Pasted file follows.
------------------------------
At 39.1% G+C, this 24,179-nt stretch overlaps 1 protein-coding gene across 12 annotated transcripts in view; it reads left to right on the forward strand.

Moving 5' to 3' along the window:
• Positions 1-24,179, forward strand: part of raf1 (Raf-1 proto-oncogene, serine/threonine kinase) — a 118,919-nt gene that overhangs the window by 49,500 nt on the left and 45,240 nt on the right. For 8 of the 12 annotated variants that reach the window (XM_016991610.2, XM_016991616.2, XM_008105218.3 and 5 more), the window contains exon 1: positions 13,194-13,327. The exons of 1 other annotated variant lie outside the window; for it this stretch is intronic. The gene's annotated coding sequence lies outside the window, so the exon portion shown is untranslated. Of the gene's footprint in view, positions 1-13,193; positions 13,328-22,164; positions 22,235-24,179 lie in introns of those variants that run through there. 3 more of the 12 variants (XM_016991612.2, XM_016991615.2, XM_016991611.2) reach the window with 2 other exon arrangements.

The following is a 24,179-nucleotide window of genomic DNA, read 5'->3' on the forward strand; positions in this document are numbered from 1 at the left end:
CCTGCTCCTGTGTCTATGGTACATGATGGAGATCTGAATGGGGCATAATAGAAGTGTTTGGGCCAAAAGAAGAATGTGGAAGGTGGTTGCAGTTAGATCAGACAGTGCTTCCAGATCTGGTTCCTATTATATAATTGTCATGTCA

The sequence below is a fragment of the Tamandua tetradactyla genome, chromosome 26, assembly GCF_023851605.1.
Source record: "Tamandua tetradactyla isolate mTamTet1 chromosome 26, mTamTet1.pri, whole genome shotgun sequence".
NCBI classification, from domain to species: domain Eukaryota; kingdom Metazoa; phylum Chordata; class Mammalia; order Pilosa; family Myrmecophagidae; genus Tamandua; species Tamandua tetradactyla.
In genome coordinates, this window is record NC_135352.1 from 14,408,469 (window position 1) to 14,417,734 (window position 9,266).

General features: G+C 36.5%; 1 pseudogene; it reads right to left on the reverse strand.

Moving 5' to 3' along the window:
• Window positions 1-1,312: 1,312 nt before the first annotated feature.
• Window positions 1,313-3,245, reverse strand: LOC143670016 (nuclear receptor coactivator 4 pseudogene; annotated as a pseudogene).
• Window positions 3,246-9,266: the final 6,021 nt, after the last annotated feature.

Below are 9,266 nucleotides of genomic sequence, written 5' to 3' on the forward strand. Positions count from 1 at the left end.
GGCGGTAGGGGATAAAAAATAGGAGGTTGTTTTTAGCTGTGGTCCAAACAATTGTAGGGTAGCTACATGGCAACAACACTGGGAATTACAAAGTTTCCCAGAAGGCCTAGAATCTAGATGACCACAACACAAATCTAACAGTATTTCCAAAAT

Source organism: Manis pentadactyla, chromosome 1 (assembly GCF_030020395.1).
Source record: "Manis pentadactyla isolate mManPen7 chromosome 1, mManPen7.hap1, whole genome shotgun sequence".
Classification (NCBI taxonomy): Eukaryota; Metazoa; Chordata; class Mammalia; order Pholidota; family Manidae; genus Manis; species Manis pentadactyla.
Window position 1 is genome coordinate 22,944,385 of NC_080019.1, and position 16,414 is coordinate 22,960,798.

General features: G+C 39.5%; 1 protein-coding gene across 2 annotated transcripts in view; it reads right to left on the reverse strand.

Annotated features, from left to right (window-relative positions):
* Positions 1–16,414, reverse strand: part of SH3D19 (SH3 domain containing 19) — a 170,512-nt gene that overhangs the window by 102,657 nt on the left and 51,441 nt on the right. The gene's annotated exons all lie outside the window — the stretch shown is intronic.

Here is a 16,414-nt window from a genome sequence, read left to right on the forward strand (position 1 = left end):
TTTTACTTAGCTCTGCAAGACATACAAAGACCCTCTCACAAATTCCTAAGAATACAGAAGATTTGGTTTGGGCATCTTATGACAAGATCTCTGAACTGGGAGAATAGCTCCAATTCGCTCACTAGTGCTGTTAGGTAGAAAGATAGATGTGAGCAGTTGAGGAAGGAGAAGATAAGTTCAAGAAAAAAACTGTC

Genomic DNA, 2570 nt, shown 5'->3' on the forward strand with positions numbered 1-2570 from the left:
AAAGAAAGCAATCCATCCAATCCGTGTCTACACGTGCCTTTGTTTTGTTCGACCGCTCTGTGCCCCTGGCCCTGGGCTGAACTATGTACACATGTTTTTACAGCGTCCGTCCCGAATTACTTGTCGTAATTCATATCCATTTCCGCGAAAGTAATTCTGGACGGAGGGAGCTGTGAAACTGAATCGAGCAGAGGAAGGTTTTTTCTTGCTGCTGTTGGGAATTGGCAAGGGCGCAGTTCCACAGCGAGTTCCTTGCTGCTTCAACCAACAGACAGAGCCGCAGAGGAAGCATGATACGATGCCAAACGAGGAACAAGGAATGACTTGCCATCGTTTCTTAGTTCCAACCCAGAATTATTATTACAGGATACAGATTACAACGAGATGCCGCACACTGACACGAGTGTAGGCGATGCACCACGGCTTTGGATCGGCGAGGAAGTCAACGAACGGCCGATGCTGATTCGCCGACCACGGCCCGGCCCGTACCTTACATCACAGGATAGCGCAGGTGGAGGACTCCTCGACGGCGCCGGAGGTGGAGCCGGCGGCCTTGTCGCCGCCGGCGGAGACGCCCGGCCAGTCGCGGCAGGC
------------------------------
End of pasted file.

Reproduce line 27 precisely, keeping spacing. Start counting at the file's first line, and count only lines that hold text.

AAAGAAAGCAATCCATCCAATCCGTGTCTACACGTGCCTTTGTTTTGTTCGACCGCTCTGTGCCCCTGGCCCTGGGCTGAACTATGTACACATGTTTTTACAGCGTCCGTCCCGAATTACTTGTCGTAATTCATATCCATTTCCGCGAAAGTAATTCTGGACGGAGGGAGCTGTGAAACTGAATCGAGCAGAGGAAGGTTTTTTCTTGCTGCTGTTGGGAATTGGCAAGGGCGCAGTTCCACAGCGAGTTCCTTGCTGCTTCAACCAACAGACAGAGCCGCAGAGGAAGCATGATACGATGCCAAACGAGGAACAAGGAATGACTTGCCATCGTTTCTTAGTTCCAACCCAGAATTATTATTACAGGATACAGATTACAACGAGATGCCGCACACTGACACGAGTGTAGGCGATGCACCACGGCTTTGGATCGGCGAGGAAGTCAACGAACGGCCGATGCTGATTCGCCGACCACGGCCCGGCCCGTACCTTACATCACAGGATAGCGCAGGTGGAGGACTCCTCGACGGCGCCGGAGGTGGAGCCGGCGGCCTTGTCGCCGCCGGCGGAGACGCCCGGCCAGTCGCGGCAGGC